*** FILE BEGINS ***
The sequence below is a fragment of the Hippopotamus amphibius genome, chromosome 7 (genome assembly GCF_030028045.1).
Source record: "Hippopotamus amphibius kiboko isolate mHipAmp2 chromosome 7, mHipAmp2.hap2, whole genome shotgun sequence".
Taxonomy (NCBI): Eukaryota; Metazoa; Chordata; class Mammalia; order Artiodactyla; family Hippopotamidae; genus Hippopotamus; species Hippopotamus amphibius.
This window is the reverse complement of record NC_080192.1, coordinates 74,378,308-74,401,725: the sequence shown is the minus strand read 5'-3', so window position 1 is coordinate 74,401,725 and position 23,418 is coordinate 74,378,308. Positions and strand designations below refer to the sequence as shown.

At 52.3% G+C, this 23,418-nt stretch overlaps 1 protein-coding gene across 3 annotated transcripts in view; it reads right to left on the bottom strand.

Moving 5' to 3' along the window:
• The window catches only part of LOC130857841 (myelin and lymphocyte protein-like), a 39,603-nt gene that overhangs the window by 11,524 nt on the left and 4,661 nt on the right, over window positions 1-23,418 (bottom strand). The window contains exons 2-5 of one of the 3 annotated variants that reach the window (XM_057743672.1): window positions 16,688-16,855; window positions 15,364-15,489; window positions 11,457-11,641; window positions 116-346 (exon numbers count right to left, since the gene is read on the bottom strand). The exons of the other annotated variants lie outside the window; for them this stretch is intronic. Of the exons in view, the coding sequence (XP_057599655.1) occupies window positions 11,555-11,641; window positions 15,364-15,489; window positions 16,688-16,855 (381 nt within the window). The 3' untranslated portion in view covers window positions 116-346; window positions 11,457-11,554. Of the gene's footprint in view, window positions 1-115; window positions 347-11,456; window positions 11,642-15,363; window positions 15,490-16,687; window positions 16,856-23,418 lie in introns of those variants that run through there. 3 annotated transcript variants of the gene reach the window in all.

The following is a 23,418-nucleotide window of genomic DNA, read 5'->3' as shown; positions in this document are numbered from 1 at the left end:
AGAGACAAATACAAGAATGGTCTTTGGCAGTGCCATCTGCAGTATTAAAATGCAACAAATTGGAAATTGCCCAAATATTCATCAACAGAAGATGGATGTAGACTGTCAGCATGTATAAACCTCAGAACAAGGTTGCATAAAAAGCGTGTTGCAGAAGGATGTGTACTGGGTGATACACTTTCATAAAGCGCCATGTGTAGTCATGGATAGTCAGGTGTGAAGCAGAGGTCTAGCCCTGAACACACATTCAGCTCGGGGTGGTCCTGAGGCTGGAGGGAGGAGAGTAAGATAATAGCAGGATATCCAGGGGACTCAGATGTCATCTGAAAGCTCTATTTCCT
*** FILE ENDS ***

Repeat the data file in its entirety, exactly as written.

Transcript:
The sequence below is a fragment of the Hippopotamus amphibius genome, chromosome 7 (genome assembly GCF_030028045.1).
Source record: "Hippopotamus amphibius kiboko isolate mHipAmp2 chromosome 7, mHipAmp2.hap2, whole genome shotgun sequence".
Taxonomy (NCBI): Eukaryota; Metazoa; Chordata; class Mammalia; order Artiodactyla; family Hippopotamidae; genus Hippopotamus; species Hippopotamus amphibius.
This window is the reverse complement of record NC_080192.1, coordinates 74,378,308-74,401,725: the sequence shown is the minus strand read 5'-3', so window position 1 is coordinate 74,401,725 and position 23,418 is coordinate 74,378,308. Positions and strand designations below refer to the sequence as shown.

At 52.3% G+C, this 23,418-nt stretch overlaps 1 protein-coding gene across 3 annotated transcripts in view; it reads right to left on the bottom strand.

Moving 5' to 3' along the window:
• The window catches only part of LOC130857841 (myelin and lymphocyte protein-like), a 39,603-nt gene that overhangs the window by 11,524 nt on the left and 4,661 nt on the right, over window positions 1-23,418 (bottom strand). The window contains exons 2-5 of one of the 3 annotated variants that reach the window (XM_057743672.1): window positions 16,688-16,855; window positions 15,364-15,489; window positions 11,457-11,641; window positions 116-346 (exon numbers count right to left, since the gene is read on the bottom strand). The exons of the other annotated variants lie outside the window; for them this stretch is intronic. Of the exons in view, the coding sequence (XP_057599655.1) occupies window positions 11,555-11,641; window positions 15,364-15,489; window positions 16,688-16,855 (381 nt within the window). The 3' untranslated portion in view covers window positions 116-346; window positions 11,457-11,554. Of the gene's footprint in view, window positions 1-115; window positions 347-11,456; window positions 11,642-15,363; window positions 15,490-16,687; window positions 16,856-23,418 lie in introns of those variants that run through there. 3 annotated transcript variants of the gene reach the window in all.

The following is a 23,418-nucleotide window of genomic DNA, read 5'->3' as shown; positions in this document are numbered from 1 at the left end:
AGAGACAAATACAAGAATGGTCTTTGGCAGTGCCATCTGCAGTATTAAAATGCAACAAATTGGAAATTGCCCAAATATTCATCAACAGAAGATGGATGTAGACTGTCAGCATGTATAAACCTCAGAACAAGGTTGCATAAAAAGCGTGTTGCAGAAGGATGTGTACTGGGTGATACACTTTCATAAAGCGCCATGTGTAGTCATGGATAGTCAGGTGTGAAGCAGAGGTCTAGCCCTGAACACACATTCAGCTCGGGGTGGTCCTGAGGCTGGAGGGAGGAGAGTAAGATAATAGCAGGATATCCAGGGGACTCAGATGTCATCTGAAAGCTCTATTTCCT